Paul Klee, his art, + video Youtube
Poet of abstraction, fascinated by the light of distant lands and the magic of nature, Paul Klee (1879 - 1940) is as much a talented painter as a great watercolorist. Professor at the Bauhaus, during the interwar period, the theoretical painter developed a singular approach to color. Considered a Jew by the Nazis, classified in the category of degenerate painters, he had to flee Germany and died at the start of World War II. A tragic fate for a dreamy painter. His work, although colorful and turned towards an inner reality, also reflects the oppressions experienced.
"Art does not reproduce the visible, it makes visible. "
Paul Klee was born in Germany but is of Swiss origin and culture. Moreover, a year after his birth, his parents settled in Switzerland, in Bern. The artist's childhood is steeped in music, his father being a teacher and his mother a singer. The young boy practices the violin. If music is his first vocation, painting also attracts him, and it is ultimately towards the plastic arts that he is moving.
In 1898, Klee returned to Germany. He undertakes art studies. To practice, he also travels to Italy and then to France. In 1906, the painter married a young pianist, and the couple moved to Munich. It was in this city that Post-Impressionism touched him with full force. During an exhibition, he discovered Vincent Van Gogh and Paul Cézanne . It's a shock.
In Munich, he meets the members of the Blaue Reiter , led by Vassily Kandinsky . In 1912, he participated in the group's second exhibition, composed exclusively of graphic works.
Klee went to Tunisia two years later, a few months before the Great War outbreak; the painter August Macke accompanies him. It is a dazzling of colors and sensations. During the war, the artist was called up for the German flags. He is in charge of a safe mission, as secretary of the air school in Gersthofen, near Munich.
Of abstract tendency, the art of Paul Klee is made of colors and symbols. The artist is a mystic, fascinated by nature's magic but not reproducing reality in an illusionist way. For him, art is a means of accessing an unfathomable truth, more profound than things' visible surface.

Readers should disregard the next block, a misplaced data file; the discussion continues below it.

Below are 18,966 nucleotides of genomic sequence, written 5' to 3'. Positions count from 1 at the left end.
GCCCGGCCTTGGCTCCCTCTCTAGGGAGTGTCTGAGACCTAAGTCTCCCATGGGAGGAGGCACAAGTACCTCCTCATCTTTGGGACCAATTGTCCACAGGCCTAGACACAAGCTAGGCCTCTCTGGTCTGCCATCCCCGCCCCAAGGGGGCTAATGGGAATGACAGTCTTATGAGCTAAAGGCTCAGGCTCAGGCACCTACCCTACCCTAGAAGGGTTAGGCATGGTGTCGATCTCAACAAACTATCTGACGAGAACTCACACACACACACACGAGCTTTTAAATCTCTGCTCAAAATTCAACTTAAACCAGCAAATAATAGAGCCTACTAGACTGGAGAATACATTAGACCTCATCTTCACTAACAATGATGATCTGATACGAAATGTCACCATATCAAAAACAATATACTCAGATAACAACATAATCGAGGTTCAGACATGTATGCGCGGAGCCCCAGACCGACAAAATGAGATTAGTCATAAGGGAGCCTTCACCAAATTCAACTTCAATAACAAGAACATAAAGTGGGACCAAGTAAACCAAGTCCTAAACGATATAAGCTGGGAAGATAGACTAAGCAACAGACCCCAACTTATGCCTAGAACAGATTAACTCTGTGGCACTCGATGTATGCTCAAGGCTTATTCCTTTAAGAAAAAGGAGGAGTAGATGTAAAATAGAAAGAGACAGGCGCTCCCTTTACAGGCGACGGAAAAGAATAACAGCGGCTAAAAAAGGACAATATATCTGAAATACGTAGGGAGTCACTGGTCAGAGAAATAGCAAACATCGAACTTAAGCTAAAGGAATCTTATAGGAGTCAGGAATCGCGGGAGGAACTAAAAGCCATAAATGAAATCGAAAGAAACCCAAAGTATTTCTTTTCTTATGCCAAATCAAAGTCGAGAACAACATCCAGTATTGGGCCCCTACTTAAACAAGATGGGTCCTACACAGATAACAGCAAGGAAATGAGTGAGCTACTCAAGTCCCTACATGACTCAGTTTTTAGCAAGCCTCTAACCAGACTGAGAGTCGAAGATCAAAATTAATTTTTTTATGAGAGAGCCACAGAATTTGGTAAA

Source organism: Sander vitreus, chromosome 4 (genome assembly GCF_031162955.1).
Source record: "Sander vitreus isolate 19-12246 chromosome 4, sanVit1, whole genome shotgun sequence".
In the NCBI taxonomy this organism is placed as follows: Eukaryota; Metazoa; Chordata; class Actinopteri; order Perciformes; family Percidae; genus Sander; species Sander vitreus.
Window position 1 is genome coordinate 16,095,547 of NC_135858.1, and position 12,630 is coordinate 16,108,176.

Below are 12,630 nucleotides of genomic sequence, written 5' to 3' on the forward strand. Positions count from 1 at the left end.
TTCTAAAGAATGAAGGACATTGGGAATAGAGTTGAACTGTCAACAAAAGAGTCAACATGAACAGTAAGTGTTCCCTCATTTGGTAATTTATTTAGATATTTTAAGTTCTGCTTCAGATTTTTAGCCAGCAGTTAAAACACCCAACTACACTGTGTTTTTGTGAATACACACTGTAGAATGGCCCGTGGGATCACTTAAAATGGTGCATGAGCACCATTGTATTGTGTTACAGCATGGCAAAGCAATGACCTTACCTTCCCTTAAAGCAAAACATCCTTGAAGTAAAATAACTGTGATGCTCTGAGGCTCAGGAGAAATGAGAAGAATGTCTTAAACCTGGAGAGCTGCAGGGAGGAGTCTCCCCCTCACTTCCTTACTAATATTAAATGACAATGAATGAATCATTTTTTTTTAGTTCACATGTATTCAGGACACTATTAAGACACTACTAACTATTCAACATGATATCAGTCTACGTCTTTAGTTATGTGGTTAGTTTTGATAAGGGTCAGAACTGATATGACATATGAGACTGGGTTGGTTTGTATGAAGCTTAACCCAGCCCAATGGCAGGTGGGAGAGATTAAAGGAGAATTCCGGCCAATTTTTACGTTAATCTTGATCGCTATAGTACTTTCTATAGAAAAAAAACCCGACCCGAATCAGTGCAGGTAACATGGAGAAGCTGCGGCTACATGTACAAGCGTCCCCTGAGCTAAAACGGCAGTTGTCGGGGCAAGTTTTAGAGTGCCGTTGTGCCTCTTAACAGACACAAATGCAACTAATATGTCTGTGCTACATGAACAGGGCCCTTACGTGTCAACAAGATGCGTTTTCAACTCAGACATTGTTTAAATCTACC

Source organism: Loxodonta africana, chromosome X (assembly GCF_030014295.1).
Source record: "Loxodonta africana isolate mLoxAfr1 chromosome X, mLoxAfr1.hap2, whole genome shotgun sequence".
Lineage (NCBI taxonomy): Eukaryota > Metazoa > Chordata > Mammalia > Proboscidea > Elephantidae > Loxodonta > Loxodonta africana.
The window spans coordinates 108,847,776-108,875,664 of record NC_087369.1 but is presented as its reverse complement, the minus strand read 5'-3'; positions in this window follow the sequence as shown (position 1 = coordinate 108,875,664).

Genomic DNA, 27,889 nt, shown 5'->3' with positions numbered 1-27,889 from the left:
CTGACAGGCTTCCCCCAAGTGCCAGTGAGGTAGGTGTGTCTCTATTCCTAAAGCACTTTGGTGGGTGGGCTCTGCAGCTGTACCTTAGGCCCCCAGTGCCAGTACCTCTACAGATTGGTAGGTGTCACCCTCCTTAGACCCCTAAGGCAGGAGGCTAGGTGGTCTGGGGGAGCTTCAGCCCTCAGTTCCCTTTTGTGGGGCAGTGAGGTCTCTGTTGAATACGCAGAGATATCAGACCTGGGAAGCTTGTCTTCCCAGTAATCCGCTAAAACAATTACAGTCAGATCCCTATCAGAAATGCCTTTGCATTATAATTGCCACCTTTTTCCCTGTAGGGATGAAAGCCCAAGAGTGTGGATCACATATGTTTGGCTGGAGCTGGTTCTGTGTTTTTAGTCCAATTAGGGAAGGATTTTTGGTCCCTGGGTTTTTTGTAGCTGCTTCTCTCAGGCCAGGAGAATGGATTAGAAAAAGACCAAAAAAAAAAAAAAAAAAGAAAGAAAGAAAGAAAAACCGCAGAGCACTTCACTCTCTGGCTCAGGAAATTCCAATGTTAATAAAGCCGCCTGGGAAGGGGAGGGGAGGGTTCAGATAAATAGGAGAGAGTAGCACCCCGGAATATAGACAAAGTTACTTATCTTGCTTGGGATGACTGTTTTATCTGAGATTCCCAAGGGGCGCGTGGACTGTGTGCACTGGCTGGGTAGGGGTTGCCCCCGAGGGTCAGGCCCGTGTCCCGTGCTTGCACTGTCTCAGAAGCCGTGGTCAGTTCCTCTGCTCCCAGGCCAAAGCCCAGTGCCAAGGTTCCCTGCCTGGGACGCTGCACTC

Appointed professor at the Bauhaus after the war ( where he taught art theory in particular ), Klee exhibited more and more and went to Egypt during 1929. In Germany, his work was frowned upon by the Nazis, who consider him a degenerate artist and forbid his art. He moved to Switzerland. During the 1930s, an incurable disease broke out, and Klee was condemned. He died in 1940, three years after the Nazis presented 17 of his works in the "Degenerate Art" exhibition in Munich.
His key works
Kairun Before the Gate, 1914
After his trip to Tunisia, the artist felt himself to be a true painter and the year a significant production of watercolors. He has not yet joined the German army. Paul Klee feels "possessed" by color and translates the landscape with certain abstraction qualities, although he remains attached to reality's representation. In this watercolor, we can easily distinguish a house's silhouette, but it dissolves into squares of warm and cold colors.
Polyphony, chessboard structure, 1932
Testimony to the importance of music in the life and work of Paul Klee, the word polyphony was chosen by the artist to title several works representing ordered arrangements of colors, in the form of grids. They are harmonic structures with moving outlines. Klee asserted that it was color that made him a painter. We also feel the influence that modern abstract currents may have had on him, particularly Vassily Kandinsky and Robert Delaunay's work.
© Beaux-arts Magazine, Claire Maingon